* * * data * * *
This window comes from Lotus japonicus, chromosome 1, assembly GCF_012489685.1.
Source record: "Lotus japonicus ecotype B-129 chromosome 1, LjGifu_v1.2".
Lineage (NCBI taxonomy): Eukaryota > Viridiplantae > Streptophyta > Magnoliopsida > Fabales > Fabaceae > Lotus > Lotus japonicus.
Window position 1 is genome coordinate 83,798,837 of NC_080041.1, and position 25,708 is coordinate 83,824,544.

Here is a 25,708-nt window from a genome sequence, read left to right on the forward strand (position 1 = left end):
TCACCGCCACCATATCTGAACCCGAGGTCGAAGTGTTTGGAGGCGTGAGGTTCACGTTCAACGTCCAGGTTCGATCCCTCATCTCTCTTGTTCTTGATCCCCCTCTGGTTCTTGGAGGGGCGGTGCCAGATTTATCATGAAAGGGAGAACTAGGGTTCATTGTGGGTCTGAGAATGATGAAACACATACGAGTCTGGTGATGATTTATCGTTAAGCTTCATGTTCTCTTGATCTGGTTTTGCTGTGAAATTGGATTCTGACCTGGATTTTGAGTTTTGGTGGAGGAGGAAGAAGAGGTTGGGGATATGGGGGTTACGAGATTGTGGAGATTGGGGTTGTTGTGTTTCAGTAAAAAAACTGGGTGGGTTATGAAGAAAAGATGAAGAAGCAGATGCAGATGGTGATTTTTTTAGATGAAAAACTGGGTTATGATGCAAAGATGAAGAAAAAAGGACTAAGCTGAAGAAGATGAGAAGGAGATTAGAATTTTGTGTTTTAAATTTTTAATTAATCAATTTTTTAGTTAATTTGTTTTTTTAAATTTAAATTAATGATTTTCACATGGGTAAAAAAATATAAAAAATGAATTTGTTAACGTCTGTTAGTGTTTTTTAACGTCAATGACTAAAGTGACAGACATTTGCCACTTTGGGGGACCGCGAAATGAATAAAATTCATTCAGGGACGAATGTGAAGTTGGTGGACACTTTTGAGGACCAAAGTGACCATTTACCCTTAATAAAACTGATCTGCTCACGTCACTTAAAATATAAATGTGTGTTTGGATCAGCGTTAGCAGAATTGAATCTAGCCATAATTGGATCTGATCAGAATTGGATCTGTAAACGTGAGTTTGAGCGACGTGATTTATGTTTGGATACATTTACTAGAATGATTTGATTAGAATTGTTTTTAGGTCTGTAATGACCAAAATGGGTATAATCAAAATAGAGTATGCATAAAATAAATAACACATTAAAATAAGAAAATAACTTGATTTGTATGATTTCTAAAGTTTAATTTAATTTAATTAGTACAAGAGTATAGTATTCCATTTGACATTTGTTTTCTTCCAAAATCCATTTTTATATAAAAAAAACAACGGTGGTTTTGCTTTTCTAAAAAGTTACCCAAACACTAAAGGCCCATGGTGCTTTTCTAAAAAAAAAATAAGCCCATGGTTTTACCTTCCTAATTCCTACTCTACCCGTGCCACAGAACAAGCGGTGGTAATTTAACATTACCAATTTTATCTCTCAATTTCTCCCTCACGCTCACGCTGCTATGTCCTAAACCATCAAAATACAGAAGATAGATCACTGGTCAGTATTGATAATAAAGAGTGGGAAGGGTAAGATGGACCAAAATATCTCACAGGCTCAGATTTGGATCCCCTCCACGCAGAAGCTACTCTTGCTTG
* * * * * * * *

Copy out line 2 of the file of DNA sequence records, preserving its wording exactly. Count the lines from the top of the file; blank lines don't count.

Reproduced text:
Source record: "Lotus japonicus ecotype B-129 chromosome 1, LjGifu_v1.2".